The Appraisal Shoppe, Inc. can help you remove your Private Mortgage Insurance
When buying a house, a 20% down payment is usually the standard. The lender's liability is usually only the remainder between the home value and the sum due on the loan, so the 20% adds a nice buffer against the expenses of foreclosure, reselling the home, and typical value variations in the event a borrower defaults.
During the recent mortgage upturn of the mid 2000s, it was customary to see lenders requiring down payments of 10, 5 or often 0 percent. How does a lender endure the added risk of the small down payment? The answer is Private Mortgage Insurance or PMI. PMI takes care of the lender in case a borrower doesn't pay on the loan and the worth of the house is less than what is owed on the loan.
PMI can be expensive to a borrower because the $40-$50 a month per $100,000 borrowed is bundled into the mortgage payment and often isn't even tax deductible. Opposite from a piggyback loan where the lender consumes all the losses, PMI is favorable for the lender because they secure the money, and they get paid if the borrower is unable to pay.
Does your monthly mortgage payment include PMI? Contact us, you may be able to save money by removing your PMI.
How buyers can keep from bearing the cost of PMI
The Homeowners Protection Act of 1998 requires the lenders on nearly all loans to automatically cancel the PMI when the principal balance of the loan equals 78 percent of the original loan amount. The law guarantees that, upon request of the homeowner, the PMI must be abandoned when the principal amount reaches only 80 percent. So, savvy homeowners can get off the hook sooner than expected.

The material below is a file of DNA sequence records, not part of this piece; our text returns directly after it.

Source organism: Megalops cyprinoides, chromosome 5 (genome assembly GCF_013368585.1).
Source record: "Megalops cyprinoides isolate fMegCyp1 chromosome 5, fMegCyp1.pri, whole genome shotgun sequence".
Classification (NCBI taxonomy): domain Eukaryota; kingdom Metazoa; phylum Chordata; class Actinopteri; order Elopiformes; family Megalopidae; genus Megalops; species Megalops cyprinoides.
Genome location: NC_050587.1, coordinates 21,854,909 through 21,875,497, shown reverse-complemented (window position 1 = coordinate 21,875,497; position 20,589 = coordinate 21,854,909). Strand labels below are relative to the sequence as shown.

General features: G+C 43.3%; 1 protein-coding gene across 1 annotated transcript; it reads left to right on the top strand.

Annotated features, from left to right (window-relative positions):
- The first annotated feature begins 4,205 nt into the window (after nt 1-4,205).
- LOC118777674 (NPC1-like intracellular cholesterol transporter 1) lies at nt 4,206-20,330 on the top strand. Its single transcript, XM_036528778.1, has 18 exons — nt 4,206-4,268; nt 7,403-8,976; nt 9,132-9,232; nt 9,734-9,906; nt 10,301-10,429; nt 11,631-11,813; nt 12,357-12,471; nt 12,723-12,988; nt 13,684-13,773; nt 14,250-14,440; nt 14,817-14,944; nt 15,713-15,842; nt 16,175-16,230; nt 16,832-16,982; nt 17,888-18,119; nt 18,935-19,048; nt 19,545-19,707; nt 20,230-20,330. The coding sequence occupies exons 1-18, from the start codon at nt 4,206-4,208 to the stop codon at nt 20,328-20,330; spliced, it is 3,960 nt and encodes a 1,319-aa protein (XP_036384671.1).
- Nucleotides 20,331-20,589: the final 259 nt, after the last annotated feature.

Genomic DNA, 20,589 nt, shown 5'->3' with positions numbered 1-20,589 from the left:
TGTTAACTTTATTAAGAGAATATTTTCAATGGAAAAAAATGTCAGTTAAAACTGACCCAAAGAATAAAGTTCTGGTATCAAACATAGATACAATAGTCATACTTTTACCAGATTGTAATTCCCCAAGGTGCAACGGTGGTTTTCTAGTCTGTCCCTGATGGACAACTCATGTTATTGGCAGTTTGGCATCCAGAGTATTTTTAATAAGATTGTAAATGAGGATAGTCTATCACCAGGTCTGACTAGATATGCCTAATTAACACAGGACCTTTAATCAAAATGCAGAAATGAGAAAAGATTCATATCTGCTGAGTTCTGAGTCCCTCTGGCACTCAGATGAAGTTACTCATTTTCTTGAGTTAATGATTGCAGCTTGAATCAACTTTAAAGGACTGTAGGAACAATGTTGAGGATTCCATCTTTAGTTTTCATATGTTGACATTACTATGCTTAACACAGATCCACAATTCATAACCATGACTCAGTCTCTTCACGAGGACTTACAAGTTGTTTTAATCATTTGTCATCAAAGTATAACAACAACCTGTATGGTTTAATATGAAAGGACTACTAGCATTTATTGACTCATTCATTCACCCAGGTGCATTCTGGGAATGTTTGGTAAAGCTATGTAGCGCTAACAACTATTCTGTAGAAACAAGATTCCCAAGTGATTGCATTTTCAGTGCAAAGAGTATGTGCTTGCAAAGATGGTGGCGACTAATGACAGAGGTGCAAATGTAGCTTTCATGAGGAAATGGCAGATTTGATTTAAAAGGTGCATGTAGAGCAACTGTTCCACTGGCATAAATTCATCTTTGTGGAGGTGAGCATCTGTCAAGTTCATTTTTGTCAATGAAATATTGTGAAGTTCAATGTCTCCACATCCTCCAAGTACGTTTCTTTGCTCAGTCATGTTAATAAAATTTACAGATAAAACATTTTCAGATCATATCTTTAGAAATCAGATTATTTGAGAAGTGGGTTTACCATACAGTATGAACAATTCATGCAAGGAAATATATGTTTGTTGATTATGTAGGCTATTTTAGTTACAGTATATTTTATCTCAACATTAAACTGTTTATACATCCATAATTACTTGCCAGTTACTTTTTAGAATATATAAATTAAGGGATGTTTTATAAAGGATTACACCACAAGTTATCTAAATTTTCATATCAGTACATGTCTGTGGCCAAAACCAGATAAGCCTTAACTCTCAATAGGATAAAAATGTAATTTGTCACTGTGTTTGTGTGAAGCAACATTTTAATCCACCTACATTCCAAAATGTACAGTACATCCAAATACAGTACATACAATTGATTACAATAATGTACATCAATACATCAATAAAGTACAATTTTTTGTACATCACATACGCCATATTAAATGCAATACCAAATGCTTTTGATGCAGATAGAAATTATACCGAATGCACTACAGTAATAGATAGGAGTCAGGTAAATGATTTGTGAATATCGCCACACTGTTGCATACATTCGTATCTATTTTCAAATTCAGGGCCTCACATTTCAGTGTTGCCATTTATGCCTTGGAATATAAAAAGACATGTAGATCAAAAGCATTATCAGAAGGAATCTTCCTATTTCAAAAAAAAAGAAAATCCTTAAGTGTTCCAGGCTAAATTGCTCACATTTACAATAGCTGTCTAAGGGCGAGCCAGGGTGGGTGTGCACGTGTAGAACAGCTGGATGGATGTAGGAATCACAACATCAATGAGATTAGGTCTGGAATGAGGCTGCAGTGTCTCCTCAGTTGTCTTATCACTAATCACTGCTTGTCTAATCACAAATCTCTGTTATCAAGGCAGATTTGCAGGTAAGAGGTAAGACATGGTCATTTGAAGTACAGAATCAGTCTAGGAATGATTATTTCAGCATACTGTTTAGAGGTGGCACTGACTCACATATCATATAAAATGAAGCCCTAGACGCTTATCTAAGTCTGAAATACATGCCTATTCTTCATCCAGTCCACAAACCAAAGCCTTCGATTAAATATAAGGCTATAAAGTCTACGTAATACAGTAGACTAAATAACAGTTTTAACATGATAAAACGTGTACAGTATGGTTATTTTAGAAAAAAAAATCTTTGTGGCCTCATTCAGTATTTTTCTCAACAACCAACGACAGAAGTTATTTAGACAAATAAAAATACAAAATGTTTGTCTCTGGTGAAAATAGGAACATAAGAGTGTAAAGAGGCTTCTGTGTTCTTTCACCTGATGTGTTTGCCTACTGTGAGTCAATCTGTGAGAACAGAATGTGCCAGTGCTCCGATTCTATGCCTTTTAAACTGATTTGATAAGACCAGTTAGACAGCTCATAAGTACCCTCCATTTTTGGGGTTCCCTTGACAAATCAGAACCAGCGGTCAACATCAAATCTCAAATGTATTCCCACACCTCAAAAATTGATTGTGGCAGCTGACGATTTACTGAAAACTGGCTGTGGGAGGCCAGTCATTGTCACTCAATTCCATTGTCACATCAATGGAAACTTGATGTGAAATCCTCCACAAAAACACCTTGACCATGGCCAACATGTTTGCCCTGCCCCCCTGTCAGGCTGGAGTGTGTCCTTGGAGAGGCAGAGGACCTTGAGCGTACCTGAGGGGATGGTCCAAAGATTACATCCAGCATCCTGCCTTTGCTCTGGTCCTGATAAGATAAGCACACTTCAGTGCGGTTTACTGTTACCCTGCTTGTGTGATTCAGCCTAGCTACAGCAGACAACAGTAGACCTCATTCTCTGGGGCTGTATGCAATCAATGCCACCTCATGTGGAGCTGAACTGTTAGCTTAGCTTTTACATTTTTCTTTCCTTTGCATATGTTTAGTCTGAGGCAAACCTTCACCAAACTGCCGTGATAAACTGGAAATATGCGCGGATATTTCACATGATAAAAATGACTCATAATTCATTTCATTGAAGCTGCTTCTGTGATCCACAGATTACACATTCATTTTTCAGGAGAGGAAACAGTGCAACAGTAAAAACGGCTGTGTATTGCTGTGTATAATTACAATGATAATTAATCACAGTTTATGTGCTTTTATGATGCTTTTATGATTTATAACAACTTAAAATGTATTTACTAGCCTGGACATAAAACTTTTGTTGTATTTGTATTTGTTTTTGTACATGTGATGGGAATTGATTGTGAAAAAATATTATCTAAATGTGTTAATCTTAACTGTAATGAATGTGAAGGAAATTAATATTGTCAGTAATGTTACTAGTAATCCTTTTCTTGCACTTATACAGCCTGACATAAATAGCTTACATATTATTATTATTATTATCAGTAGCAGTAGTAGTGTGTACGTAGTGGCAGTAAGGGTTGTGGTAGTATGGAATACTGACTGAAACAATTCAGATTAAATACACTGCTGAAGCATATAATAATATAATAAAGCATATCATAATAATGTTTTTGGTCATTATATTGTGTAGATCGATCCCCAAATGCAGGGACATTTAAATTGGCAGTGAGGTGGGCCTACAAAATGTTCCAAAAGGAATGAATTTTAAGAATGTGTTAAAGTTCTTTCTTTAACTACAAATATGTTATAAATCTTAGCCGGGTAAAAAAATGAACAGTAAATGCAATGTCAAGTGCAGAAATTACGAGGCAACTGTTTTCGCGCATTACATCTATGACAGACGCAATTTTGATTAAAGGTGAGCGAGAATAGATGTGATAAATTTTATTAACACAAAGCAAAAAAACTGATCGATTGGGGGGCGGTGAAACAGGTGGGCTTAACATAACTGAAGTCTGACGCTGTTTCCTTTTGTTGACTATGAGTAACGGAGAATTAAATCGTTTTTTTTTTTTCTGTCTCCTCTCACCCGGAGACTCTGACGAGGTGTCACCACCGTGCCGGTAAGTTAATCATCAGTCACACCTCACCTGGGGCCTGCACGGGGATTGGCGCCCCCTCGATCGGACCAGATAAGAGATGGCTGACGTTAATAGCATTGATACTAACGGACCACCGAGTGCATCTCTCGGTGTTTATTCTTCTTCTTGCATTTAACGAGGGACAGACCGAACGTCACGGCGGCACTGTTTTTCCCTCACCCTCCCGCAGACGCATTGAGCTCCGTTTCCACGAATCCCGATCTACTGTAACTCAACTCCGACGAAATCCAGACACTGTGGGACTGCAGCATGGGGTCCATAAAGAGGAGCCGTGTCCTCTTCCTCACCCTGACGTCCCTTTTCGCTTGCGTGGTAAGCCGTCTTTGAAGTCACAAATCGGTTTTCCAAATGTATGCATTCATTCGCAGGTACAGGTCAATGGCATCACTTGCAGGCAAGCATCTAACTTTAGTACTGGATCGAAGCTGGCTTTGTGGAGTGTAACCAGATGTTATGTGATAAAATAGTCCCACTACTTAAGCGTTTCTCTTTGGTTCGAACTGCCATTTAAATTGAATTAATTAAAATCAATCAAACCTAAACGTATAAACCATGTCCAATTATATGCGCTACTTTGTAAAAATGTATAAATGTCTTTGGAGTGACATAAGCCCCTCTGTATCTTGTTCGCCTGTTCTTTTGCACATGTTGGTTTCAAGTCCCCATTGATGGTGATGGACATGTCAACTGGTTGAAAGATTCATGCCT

Because it can take many years to arrive at the point where the principal is just 20% of the initial amount of the loan, it's necessary to know how your home has increased in value. After all, all of the appreciation you've gained over the years counts towards dismissing PMI. So what's the reason for paying it after the balance of your loan has fallen below the 80% threshold? Your neighborhood may not be adopting the national trends and/or your home could have secured equity before things simmered down, so even when nationwide trends forecast declining home values, you should realize that real estate is local.
The difficult thing for most home owners to know is just when their home's equity goes over the 20% point. An accredited, licensed real estate appraiser can surely help. It is an appraiser's job to recognize the market dynamics of their area. At The Appraisal Shoppe, Inc., we're experts at analyzing value trends in Virginia Beach, Virginia Beach City County and surrounding areas, and we know when property values have risen or declined. Faced with information from an appraiser, the mortgage company will most often cancel the PMI with little anxiety. At that time, the homeowner can delight in the savings from that point on.
Want to learn more about PMI and the Homeowners Protection Act? Click this link: